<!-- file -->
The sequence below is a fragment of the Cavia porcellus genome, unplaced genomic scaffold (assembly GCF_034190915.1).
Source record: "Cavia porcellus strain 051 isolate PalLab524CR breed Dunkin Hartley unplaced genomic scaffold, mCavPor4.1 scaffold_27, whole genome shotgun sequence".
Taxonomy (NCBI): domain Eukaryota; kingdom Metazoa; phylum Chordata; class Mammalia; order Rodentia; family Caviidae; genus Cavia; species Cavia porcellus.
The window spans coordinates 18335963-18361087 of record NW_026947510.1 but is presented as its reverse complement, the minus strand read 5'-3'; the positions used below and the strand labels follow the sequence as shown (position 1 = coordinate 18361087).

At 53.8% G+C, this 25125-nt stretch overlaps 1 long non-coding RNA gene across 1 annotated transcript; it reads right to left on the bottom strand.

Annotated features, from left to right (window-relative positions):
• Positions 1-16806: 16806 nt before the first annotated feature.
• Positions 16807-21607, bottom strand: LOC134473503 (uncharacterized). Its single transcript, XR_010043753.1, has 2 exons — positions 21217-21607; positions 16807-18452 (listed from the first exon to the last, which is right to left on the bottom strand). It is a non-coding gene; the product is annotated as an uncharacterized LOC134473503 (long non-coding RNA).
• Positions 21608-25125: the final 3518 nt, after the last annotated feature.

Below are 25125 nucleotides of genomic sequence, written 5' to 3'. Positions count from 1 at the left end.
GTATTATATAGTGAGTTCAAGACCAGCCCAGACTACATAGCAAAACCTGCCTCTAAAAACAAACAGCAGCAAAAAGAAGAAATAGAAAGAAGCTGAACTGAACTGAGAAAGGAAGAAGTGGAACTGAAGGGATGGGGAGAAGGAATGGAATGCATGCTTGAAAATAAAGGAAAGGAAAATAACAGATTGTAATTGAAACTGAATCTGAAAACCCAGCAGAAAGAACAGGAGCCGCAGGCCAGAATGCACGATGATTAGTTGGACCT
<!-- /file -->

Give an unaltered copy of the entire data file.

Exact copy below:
The sequence below is a fragment of the Cavia porcellus genome, unplaced genomic scaffold (assembly GCF_034190915.1).
Source record: "Cavia porcellus strain 051 isolate PalLab524CR breed Dunkin Hartley unplaced genomic scaffold, mCavPor4.1 scaffold_27, whole genome shotgun sequence".
Taxonomy (NCBI): domain Eukaryota; kingdom Metazoa; phylum Chordata; class Mammalia; order Rodentia; family Caviidae; genus Cavia; species Cavia porcellus.
The window spans coordinates 18335963-18361087 of record NW_026947510.1 but is presented as its reverse complement, the minus strand read 5'-3'; the positions used below and the strand labels follow the sequence as shown (position 1 = coordinate 18361087).

At 53.8% G+C, this 25125-nt stretch overlaps 1 long non-coding RNA gene across 1 annotated transcript; it reads right to left on the bottom strand.

Annotated features, from left to right (window-relative positions):
• Positions 1-16806: 16806 nt before the first annotated feature.
• Positions 16807-21607, bottom strand: LOC134473503 (uncharacterized). Its single transcript, XR_010043753.1, has 2 exons — positions 21217-21607; positions 16807-18452 (listed from the first exon to the last, which is right to left on the bottom strand). It is a non-coding gene; the product is annotated as an uncharacterized LOC134473503 (long non-coding RNA).
• Positions 21608-25125: the final 3518 nt, after the last annotated feature.

Below are 25125 nucleotides of genomic sequence, written 5' to 3'. Positions count from 1 at the left end.
GTATTATATAGTGAGTTCAAGACCAGCCCAGACTACATAGCAAAACCTGCCTCTAAAAACAAACAGCAGCAAAAAGAAGAAATAGAAAGAAGCTGAACTGAACTGAGAAAGGAAGAAGTGGAACTGAAGGGATGGGGAGAAGGAATGGAATGCATGCTTGAAAATAAAGGAAAGGAAAATAACAGATTGTAATTGAAACTGAATCTGAAAACCCAGCAGAAAGAACAGGAGCCGCAGGCCAGAATGCACGATGATTAGTTGGACCT